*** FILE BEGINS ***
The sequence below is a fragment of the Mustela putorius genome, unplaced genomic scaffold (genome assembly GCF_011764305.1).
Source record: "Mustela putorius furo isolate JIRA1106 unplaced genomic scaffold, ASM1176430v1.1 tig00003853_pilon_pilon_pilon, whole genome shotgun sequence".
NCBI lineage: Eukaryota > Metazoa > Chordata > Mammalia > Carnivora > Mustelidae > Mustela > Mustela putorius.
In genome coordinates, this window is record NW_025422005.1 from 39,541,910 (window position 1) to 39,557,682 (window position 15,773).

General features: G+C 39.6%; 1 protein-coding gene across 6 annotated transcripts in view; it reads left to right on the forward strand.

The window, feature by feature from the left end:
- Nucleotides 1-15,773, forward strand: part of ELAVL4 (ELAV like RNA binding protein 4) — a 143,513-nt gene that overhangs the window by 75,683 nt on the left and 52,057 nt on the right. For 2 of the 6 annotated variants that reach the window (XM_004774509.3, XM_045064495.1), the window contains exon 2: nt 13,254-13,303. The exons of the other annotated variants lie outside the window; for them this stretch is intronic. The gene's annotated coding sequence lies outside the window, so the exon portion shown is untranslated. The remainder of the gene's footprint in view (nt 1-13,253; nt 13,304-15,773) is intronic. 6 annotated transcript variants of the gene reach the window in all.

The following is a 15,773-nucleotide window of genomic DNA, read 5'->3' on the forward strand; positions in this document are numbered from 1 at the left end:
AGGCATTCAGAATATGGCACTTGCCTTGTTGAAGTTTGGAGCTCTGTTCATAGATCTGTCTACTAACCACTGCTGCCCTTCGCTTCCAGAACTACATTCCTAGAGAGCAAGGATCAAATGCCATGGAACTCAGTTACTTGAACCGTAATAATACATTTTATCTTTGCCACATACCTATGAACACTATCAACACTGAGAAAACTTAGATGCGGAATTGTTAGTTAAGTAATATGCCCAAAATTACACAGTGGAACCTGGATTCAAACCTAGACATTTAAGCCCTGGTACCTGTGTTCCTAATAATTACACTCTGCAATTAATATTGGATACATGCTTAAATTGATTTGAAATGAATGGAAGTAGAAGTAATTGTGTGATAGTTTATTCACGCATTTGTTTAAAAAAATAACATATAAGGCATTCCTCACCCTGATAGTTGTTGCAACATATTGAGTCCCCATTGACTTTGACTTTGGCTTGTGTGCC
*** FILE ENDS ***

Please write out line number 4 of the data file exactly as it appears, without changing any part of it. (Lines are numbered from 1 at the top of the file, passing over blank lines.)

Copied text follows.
In genome coordinates, this window is record NW_025422005.1 from 39,541,910 (window position 1) to 39,557,682 (window position 15,773).